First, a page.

What does this mean in practical terms? Let’s not go back as far as the 1950s, but in 1970, I believe, there were 3.7 workers per pensioner. Do not be embarrassed by deciles with regard to people, this is statistics. Today, there are two workers per pensioner. That is, almost half what it was in 1970. In other words, there are six workers for every five pensioners. The situation will be changing but not in favour of the workers: their number will decline. There will be a time, and it will come fairly quickly, when the number of workers will equal the number of non-workers and continue to decline, and then either the pension system will collapse, or the budget and reserve funds from which we are currently financing the pension system deficit, will collapse.

Of course, we are faced with many challenges in our economy, but it is running steadily and is expanding, and, generally speaking, it has a large margin of safety. So, if we think not about today, but tomorrow, then, of course, we need to keep all these things in mind.

By the way, even by 2030 (this is forecast data, but fairly reliable), men are expected to have over 15 years after retirement, and women, over 24 years.

You know, this is a sad topic to discuss in a way, but when decisions of this magnitude and sensitivity are made for people, you need to proceed from concrete numbers and rely on realistic professional forecasts.

So there is no final decision yet. The draft law was passed in the first reading, with no amendments or additions. I will certainly listen to all opinions on the subject and follow the discussion which is already unfolding. Naturally, we should listen to people who propose something sound and reasonable and who are governed by the interests of the country and its citizens, instead of people who use this issue, which is sensitive for millions, to gain publicity.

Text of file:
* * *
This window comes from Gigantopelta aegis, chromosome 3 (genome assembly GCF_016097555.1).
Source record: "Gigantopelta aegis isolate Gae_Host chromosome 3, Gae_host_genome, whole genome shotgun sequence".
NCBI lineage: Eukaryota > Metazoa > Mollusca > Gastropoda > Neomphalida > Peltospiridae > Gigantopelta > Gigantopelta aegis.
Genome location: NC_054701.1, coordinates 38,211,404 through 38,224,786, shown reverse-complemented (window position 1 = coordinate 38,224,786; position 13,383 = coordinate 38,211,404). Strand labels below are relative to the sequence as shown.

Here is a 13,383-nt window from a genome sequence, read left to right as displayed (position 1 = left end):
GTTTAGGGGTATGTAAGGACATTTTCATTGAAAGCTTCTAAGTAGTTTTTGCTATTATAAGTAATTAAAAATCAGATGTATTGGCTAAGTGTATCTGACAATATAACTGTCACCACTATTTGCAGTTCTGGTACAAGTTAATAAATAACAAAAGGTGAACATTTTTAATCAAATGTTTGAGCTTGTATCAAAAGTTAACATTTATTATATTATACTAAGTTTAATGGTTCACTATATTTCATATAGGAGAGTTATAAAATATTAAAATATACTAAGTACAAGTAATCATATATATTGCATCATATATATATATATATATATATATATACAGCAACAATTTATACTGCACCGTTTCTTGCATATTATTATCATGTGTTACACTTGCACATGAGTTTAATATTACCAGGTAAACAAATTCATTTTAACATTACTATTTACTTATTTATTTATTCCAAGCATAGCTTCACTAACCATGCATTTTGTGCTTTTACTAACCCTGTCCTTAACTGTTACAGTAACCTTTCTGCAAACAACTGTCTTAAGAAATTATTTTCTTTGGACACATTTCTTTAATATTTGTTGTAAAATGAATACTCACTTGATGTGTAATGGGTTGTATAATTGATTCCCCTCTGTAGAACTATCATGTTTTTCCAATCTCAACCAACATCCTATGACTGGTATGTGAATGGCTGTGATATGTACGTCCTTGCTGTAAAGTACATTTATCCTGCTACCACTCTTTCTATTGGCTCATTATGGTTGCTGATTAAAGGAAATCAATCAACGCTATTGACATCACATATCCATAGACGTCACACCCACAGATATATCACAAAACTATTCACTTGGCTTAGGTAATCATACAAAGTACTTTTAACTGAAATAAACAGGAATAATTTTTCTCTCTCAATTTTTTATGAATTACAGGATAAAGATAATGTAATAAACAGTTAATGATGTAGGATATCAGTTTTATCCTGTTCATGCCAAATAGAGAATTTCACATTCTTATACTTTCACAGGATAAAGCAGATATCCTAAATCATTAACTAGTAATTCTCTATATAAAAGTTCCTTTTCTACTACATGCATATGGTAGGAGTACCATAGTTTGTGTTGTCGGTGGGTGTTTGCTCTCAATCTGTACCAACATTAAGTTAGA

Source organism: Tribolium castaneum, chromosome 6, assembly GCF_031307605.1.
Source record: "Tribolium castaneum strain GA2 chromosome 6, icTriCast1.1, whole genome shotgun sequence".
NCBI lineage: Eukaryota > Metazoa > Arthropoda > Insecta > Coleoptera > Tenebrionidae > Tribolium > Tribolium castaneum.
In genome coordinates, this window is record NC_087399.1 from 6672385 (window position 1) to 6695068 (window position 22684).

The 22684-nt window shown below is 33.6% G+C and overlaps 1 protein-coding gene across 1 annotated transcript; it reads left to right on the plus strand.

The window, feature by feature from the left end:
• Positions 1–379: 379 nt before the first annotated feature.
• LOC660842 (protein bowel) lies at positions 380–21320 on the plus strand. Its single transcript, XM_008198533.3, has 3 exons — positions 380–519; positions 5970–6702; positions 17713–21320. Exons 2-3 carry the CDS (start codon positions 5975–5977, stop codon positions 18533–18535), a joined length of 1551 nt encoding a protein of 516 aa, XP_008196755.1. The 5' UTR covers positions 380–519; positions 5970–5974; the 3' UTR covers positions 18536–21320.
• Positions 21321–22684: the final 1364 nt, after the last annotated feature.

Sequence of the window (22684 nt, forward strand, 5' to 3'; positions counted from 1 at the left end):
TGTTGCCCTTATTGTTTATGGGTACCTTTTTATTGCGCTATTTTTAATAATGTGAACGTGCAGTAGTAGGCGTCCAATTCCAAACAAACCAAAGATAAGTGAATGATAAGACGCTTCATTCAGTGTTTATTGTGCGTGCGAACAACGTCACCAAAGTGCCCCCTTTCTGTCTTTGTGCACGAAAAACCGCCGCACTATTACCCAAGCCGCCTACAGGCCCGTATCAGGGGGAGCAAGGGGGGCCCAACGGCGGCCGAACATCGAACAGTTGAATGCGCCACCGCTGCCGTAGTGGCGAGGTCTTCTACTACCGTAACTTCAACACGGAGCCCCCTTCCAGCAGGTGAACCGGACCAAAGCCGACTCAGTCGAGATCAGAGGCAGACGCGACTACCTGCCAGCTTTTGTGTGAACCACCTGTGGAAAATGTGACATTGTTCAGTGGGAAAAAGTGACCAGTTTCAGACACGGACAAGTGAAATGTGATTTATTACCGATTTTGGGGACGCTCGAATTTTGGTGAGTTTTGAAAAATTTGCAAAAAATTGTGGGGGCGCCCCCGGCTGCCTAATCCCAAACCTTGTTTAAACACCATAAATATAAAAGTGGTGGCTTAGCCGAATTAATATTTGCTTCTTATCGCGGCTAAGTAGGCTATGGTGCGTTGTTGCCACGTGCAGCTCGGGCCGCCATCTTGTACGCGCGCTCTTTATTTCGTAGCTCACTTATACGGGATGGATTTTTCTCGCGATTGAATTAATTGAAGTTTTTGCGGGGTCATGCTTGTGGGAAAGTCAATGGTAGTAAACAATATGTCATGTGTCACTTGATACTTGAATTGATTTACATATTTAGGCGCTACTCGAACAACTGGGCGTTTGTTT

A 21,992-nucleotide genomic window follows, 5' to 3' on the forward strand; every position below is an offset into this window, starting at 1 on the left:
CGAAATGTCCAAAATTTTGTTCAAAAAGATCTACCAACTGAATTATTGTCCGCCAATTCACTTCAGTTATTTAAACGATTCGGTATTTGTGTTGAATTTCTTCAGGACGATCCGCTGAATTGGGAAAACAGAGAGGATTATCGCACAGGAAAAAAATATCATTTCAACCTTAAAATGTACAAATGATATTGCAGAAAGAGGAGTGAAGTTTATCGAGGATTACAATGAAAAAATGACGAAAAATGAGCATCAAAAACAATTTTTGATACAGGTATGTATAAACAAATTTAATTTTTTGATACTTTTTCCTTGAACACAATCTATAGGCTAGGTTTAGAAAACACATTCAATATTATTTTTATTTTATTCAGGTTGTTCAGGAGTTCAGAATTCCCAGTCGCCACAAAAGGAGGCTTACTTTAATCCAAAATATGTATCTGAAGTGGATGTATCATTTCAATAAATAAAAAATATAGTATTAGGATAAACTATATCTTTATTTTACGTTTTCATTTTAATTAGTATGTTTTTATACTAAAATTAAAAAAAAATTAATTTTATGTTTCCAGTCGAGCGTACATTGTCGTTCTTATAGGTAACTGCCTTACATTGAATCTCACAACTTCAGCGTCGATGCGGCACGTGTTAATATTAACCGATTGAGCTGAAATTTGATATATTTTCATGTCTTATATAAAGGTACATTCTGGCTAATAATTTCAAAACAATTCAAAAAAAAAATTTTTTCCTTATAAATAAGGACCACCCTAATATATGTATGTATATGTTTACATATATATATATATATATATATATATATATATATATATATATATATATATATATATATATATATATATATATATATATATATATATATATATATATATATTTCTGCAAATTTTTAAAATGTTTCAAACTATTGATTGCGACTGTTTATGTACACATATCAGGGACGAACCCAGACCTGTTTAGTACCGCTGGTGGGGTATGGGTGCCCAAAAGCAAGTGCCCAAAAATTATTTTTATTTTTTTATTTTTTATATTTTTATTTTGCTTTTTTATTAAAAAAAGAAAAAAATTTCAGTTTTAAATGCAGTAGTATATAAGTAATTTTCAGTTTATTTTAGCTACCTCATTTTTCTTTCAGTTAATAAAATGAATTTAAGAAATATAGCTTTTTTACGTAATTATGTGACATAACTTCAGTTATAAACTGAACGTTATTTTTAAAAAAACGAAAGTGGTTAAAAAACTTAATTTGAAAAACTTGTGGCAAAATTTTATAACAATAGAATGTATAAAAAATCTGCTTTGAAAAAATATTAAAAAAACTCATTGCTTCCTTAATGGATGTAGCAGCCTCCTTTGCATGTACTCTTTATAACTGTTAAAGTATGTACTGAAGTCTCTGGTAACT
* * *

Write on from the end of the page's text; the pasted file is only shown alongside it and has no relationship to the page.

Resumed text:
Why? (I will return to citizens’ interests later.) Because if we do nothing at all and if it comes to some serious consequences for the pension system or for the state funds from which it is financed, first of all, we will have to keep retired people’s incomes forever low and they will keep filling the ranks of the so-called poor, while our goal is to raise people’s incomes and reduce the number of poor people. And then, everything might burst, like I said, which could affect those who are affected by raising the retirement age today. So, the current government would simply cheat people, saying, “Everything is fine, we will wait another five, seven, 10 years.”

But that would not be the end of it. We cannot avoid making drastic decisions. But what exactly? I will say again, let’s see how the discussion unfolds, let’s listen to everyone and weigh all these points of view. There are a lot of nuances to it, and I would not like to go into these details now, this is not the right place for it. But we will take it very seriously. First of all, in order to protect our citizens’ interests, both today and for the long term, so that there is stability and dependability in the economy and the social sphere, including the pension system.

Remark: Thank you.

Vladimir Putin: This is a serious issue, so please excuse the monologue.